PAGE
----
Maths might be your strongest point as you have some hard evidence to back it up.
'Walking distance' - worth a mention, but unexceptional because of course everyone who lives within walking distance will be making exactly the same point.
'Thrives' is quite a strong word. Is it just a feeling that the environment would suit him? Or is there actually evidence that he hasn't thrived in a school with a very different sort of environment? (No need to answer that here - just alerting you to the fact that an appeal panel might probe to see how much substance there is to any points being put forward.)
'Likeminded children' usually comes across as a weakish argument. (Not necessarily saying don't use it, but keep it minimal - unless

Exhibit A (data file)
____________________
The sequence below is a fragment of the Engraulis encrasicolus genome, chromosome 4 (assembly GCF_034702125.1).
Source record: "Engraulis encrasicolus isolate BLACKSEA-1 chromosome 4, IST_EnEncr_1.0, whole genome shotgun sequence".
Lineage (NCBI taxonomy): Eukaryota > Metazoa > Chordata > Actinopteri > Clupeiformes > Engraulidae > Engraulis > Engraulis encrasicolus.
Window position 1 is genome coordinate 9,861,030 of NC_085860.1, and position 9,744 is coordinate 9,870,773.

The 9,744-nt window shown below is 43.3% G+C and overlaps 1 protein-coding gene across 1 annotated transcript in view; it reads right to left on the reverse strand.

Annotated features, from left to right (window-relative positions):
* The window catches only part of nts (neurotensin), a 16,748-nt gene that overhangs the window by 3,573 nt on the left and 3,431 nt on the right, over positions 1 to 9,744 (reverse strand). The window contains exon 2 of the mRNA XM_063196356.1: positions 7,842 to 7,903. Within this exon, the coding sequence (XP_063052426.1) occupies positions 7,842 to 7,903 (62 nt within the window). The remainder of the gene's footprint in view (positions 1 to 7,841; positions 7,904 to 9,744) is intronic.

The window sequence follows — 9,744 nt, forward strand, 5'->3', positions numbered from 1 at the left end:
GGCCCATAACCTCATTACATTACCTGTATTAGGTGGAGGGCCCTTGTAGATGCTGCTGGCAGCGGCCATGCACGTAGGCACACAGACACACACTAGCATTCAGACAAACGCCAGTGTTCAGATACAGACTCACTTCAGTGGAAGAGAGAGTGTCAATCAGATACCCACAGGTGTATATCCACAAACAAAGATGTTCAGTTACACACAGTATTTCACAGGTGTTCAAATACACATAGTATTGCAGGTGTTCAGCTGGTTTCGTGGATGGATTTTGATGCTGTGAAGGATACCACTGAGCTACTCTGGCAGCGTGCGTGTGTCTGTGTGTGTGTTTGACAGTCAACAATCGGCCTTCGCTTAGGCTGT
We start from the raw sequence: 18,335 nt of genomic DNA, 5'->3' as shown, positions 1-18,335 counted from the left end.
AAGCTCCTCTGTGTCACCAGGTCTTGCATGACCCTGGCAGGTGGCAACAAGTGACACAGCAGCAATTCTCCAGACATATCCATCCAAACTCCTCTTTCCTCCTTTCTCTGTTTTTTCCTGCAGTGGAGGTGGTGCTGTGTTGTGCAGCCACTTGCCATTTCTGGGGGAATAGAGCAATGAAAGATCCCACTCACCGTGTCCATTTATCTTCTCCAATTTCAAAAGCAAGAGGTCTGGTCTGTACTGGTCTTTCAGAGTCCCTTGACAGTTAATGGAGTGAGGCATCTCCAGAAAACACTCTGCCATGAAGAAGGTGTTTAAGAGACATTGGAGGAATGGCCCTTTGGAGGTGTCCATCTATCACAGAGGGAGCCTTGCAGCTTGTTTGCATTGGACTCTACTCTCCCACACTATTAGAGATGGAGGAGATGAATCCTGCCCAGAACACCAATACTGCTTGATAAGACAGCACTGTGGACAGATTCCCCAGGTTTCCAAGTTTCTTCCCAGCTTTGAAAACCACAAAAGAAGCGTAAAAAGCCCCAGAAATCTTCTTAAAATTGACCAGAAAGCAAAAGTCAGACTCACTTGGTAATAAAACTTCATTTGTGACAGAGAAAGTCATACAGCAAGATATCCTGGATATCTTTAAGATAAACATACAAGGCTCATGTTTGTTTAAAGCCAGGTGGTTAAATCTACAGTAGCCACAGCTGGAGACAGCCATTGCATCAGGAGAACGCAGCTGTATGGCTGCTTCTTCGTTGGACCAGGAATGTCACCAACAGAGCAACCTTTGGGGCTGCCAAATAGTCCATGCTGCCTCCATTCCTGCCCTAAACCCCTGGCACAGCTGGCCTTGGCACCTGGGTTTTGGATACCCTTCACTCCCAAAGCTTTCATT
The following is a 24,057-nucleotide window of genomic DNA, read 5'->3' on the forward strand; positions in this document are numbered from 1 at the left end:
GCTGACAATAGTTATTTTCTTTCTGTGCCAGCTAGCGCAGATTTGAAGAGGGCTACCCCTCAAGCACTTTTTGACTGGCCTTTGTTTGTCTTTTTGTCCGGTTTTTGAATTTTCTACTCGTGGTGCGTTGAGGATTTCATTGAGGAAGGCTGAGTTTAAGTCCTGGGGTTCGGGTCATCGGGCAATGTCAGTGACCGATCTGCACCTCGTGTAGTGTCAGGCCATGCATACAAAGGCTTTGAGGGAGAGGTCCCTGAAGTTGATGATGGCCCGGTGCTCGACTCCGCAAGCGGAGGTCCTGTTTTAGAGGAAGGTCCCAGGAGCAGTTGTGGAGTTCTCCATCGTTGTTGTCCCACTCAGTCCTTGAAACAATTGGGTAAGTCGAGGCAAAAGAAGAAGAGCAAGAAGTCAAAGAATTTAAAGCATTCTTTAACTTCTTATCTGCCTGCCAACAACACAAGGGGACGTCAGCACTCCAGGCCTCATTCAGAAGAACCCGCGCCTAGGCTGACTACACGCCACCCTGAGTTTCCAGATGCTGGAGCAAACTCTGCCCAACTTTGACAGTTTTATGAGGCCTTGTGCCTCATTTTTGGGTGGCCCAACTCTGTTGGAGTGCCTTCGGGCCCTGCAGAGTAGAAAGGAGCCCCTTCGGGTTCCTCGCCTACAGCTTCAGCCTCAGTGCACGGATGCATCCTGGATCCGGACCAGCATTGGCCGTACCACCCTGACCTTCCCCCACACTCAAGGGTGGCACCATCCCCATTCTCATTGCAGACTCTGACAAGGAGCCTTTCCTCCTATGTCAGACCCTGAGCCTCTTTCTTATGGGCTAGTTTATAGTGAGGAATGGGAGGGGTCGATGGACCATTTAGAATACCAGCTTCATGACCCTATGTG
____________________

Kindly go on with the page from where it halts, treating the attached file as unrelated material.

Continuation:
there's more substance to it, e.g. he's been teased or bullied for 'wanting to learn'.)
I'm afraid I can't tell if anything is missing, because it depends entirely on your own circumstances.
However, it might help (if true) to mention that this
was the school your child really
wanted to go to, and how heartbroken he was not to have achieved his goal. Of course, it invites the question - why does he
want to go to this particular school?